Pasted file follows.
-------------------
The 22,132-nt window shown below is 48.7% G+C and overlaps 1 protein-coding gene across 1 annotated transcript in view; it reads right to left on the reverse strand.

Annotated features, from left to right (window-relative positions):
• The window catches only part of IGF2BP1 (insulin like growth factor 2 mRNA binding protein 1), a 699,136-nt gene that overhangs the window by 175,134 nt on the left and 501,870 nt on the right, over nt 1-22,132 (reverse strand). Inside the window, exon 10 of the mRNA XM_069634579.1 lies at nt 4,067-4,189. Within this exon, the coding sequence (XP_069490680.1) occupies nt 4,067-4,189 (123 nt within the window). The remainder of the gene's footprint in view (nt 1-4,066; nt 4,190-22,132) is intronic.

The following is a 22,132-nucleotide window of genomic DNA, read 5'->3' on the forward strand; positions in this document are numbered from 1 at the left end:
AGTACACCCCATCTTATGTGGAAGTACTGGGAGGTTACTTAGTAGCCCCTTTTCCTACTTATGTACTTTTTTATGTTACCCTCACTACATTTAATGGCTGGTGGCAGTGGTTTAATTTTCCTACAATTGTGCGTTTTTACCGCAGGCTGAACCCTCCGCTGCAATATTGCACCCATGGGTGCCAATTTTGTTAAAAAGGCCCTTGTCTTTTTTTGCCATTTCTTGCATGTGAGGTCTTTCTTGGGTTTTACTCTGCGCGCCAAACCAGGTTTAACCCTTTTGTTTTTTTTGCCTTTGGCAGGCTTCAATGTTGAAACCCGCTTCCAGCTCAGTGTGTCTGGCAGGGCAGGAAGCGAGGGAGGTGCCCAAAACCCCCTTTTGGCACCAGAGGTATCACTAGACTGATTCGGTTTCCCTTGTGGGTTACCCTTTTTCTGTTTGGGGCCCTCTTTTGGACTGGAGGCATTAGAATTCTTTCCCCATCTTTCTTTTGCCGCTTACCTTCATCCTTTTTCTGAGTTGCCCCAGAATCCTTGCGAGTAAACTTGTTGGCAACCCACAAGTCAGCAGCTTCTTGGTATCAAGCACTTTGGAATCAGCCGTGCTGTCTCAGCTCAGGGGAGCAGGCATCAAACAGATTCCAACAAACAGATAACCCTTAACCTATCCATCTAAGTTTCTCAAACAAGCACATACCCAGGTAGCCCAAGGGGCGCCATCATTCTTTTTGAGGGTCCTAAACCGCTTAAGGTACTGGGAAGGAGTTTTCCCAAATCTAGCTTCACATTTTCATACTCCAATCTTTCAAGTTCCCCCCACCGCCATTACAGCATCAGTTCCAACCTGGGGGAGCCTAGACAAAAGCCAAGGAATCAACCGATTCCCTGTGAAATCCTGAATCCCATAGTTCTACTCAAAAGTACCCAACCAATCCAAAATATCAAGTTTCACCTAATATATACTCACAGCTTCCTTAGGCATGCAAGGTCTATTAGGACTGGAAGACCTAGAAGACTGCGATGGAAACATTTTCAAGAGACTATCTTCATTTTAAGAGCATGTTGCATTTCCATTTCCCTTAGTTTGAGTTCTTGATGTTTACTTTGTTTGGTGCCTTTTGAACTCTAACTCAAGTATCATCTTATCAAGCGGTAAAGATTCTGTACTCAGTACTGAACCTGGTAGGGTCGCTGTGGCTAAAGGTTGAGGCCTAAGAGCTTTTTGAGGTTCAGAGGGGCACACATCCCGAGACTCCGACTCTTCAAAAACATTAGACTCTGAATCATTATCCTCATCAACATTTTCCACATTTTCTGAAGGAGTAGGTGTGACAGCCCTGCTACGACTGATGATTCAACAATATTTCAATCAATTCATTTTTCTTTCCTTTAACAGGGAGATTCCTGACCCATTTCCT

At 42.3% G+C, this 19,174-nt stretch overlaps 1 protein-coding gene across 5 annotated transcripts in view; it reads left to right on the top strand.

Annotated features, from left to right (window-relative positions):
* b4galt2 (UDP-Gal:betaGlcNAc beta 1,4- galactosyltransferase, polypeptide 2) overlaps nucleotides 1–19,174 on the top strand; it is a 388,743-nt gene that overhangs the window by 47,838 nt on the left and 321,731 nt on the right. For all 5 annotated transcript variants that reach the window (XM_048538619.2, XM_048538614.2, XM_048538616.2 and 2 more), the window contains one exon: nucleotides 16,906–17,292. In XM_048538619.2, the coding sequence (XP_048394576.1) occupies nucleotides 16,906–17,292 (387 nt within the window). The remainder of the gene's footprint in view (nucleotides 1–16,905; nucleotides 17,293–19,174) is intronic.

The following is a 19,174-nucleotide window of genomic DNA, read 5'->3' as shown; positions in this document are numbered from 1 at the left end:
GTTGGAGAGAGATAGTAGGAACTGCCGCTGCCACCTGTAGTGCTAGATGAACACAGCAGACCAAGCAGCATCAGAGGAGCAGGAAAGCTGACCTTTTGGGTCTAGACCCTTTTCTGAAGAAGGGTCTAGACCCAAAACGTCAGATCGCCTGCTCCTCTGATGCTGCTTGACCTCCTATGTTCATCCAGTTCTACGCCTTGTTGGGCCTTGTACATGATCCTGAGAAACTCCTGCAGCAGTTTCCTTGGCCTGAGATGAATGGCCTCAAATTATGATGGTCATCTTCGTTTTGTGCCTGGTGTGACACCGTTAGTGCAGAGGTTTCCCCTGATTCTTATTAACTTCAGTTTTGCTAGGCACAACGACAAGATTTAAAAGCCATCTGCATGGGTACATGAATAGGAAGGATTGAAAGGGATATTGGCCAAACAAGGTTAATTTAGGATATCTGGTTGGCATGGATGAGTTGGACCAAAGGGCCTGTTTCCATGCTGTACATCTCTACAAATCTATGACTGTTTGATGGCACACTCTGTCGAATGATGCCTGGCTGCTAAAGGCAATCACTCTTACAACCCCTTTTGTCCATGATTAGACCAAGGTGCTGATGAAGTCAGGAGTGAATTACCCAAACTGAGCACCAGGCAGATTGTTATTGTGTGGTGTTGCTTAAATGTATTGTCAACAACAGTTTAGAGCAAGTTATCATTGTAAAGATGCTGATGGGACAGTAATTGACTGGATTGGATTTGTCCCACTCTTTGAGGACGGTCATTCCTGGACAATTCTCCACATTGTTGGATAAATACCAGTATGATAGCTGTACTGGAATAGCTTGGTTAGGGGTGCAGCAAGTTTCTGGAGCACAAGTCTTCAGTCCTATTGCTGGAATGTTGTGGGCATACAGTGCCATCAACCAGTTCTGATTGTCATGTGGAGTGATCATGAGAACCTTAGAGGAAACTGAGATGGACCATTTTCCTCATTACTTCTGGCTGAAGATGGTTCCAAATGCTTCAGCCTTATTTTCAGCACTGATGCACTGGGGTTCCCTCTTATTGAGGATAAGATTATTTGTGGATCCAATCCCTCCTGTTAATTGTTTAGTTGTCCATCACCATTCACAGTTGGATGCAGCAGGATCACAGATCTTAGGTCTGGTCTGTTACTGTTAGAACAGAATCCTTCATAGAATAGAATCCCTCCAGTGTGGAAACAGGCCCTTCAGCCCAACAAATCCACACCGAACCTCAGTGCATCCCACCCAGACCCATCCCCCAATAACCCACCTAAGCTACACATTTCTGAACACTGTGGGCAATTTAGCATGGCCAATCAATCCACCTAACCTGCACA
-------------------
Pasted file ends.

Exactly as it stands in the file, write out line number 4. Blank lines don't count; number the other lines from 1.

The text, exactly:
The following is a 22,132-nucleotide window of genomic DNA, read 5'->3' on the forward strand; positions in this document are numbered from 1 at the left end: